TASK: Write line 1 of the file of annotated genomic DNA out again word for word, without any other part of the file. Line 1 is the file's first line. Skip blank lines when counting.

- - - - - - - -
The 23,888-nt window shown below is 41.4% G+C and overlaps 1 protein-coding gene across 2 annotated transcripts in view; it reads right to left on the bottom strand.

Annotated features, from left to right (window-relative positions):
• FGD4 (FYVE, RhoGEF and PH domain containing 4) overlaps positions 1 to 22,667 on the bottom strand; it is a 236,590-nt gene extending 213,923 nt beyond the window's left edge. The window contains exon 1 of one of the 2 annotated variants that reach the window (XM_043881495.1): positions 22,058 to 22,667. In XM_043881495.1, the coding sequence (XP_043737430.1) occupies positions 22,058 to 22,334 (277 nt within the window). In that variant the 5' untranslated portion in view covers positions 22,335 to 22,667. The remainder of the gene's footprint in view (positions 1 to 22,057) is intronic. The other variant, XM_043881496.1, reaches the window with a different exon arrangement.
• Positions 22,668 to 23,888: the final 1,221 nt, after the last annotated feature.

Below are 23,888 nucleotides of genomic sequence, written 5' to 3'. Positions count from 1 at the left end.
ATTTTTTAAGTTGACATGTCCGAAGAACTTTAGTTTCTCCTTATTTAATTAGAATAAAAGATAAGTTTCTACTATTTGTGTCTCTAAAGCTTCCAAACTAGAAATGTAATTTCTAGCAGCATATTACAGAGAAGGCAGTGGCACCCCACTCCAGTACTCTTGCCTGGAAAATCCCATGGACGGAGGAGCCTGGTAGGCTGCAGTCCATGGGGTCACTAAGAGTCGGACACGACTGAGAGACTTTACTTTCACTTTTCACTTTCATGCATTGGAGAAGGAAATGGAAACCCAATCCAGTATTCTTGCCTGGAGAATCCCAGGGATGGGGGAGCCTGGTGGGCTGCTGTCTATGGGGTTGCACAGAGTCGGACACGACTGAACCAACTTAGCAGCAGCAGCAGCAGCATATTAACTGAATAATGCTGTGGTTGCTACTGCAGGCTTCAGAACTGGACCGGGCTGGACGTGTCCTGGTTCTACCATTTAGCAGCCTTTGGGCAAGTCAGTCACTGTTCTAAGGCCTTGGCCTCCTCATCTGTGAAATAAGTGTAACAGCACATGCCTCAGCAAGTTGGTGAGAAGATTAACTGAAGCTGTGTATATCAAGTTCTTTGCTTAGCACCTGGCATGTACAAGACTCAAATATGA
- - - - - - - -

The 23,888-nt window shown below is 41.4% G+C and overlaps 1 protein-coding gene across 2 annotated transcripts in view; it reads right to left on the bottom strand.